I’ve been saying for months that the way to turn despair into hope, and uncertainty into prosperity, is to build a protective wall around funding for education.
That is how we will grow our economy. That is how we will match the training students are paying for — with the skills employers are looking for. And that is how we will guarantee that the arc of Oregon’s destiny continues to bend toward hope, confidence, certainty and prosperity.
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In January 2003 — standing at this same lectern — I gave you one of the guiding principles of my life: When times are tough — children go to the head of the line.
The time has come to rise to that challenge — and to accept the moral responsibility of making sure that every Oregon child from birth to age 19 has health insurance.
Yes — that means finding the political courage to raise revenue. What are we afraid of? These are our children!
I understand the way this building works. I used to sit right where you’re sitting.
There will be no shortage of lobbyists and interest groups trying to persuade you that this isn’t the right time, or the right plan, or the right investment.
My question to you is: If not now, when?
Today, January 12, 2009, there is more than one-billion dollars in Washington D.C. with Oregon’s name on it — approved in waivers to cover uninsured children and adults through the Oregon Health Plan.
But that billion dollars is going unused — just as it does every two years — because we haven’t had the political will to come up with our share of the matching funds.
Getting that billion dollars will be a win for everyone — our children, the uninsured, as well as Oregonians with insurance”¦.because right now the cost of the uninsured is being shifted to them.
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Another priority of mine that will not change is fighting for energy independence and energy security.
There is a green revolution stirring in America, and Oregon is the beating heart of that revolution. But it won’t be for long if we call a timeout on our move toward investing in renewable energy and green technology.
We have already laid down clear markers of leadership in building America’s new energy future:
The largest number of photovoltaic solar cells in North America will be manufactured in Oregon. The most ambitious renewable energy portfolio was codified in Oregon. The highest per capita use of hybrid vehicles is here in Oregon. And the longest — and most storied — tradition of protecting our natural heritage remains in Oregon.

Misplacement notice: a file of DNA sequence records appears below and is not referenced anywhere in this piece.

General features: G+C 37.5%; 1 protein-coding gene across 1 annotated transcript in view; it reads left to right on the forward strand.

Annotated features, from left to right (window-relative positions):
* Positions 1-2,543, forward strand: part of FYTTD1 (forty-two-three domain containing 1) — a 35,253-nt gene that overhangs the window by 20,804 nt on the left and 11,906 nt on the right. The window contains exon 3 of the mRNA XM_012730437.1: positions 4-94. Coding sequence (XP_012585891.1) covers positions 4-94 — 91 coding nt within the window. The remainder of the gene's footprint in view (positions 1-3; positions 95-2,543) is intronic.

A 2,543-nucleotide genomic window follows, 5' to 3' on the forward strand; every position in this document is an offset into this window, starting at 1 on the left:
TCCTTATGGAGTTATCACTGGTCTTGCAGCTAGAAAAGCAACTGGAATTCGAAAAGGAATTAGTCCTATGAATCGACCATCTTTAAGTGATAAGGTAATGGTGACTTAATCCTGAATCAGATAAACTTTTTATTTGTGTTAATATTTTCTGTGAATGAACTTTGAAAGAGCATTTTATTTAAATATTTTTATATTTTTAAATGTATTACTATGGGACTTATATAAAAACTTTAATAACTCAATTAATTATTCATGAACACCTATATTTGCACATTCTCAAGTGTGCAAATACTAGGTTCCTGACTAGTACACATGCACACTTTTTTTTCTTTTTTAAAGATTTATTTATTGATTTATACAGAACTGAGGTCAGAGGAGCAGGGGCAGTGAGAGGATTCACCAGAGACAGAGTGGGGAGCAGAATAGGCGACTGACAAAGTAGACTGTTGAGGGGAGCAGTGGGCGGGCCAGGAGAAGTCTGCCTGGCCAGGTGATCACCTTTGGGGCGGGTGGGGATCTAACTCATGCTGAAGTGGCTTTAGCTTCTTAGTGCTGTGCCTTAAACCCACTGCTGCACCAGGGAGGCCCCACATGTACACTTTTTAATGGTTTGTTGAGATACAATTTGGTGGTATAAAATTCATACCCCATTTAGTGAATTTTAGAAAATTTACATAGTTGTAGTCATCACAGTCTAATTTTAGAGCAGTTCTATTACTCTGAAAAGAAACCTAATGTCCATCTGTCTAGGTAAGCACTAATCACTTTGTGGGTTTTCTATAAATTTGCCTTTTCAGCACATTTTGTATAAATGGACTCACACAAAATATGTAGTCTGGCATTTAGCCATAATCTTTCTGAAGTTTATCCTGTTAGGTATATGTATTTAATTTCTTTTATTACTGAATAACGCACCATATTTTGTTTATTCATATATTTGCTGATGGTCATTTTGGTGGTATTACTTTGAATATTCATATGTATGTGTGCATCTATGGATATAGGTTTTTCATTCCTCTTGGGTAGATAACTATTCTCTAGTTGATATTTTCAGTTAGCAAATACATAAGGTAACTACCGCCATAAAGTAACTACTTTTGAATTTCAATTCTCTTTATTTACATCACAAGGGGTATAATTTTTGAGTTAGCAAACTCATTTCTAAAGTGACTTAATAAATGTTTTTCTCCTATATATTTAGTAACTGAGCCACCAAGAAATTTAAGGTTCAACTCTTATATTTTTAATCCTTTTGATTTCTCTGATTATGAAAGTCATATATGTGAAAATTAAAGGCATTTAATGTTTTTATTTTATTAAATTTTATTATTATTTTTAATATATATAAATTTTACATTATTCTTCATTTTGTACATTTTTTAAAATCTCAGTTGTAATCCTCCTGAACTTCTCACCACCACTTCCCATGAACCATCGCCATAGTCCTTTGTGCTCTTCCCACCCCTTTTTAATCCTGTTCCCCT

The state is taking the lead in cutting greenhouse gases — everything from buying electric cars to investing in wave energy.
But meaningful reductions will require meaningful changes in the way we produce and use energy.
If we’re going to significantly cut greenhouses gases — we’re going to have to think bigger than capping emissions and trading credits.
We’re also going to have to innovate, educate, and invest!
That means more research and development into energy efficiency and conservation. Creating a larger science infrastructure that will attract and train scientists and engineers. And making sure Oregon businesses have the opportunity to generate a critical mass of brainpower, financial power, and marketing power.
When it comes to fighting climate change, recently I’ve been hearing a chorus of naysayers singing a three-part harmony of — too costly, too burdensome, and too soon.
But this chorus is out of tune — and out of touch — with Oregon’s future.
The time has come to put away the old songbook about a healthy environment being an impediment to a steady, strong and sustainable economy. It wasn’t true 30 years ago — and it is not true now.
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There is no way to talk about climate change without also talking about transportation. We can all agree about that.
The disagreements start when the question becomes: Can we have both more transportation — and fewer emissions?
The answer is yes. Rebuilding our transportation infrastructure is a win in the fight against carbon — because we will not just repair roads and bridges, we will invest in the most green, sustainable, multi-modal, energy-efficient transportation system in the country.
Our roads, bridges, public transit, rail lines, airports and seaports are the circulatory system of Oregon’s economy. If our transportation arteries are blocked by congestion, inefficiency, decay and neglect — our economy is going to end up on life support.
To keep our economy healthy and ready for a national recovery, these investments must continue. But the current recession makes it even more urgent that we act — and act now.
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As I said before, this is a difficult time for Oregon. But Oregon has always been a family — and like any family, the pain of one is felt by all. So in these difficult times — those of us who remain sheltered from the economic storm must never turn our backs on those who are not.
We are our brother’s and sister’s keeper — and there are food banks and other organizations that stand ready to help if we stand ready to contribute.
But charity does not come only from the wallet. It also comes from the heart. And since the heart is universal — each of us has something to give.
That something is the hope that blooms in anyone whose hardship — and loss — is not forgotten. So let us never forget.
We were elected to make difficult choices — and the next six months will test our patience, our partnership, and most of all our courage, as it is already testing the courage of so many of our fellow citizens.
But Oregon has always been stronger than any economic downturn. So while this winter of economic discontent is an especially long and harsh one — spring will make its return.
And when it does, every drop of pain and loss being felt now will be repaid with an equal drop of renewal and joy — when the economic sun rises again.
I came across this quote recently: “If it’s possible, it will be done. If it’s impossible, it will take longer.”
I intend to live by this saying throughout the session — and you should too because every goal I set and every priority I challenge you to meet is within our grasp. They will just take a little longer.
So neither the possible nor the seeming impossible will defeat us. Instead, what was true on the first day of statehood — and all the years before and since — is still true: Powerful, beautiful, resourceful, and graceful Oregon was blessed to endure — and endure we will.
Thank you, God bless you, and God bless Oregon.
– End –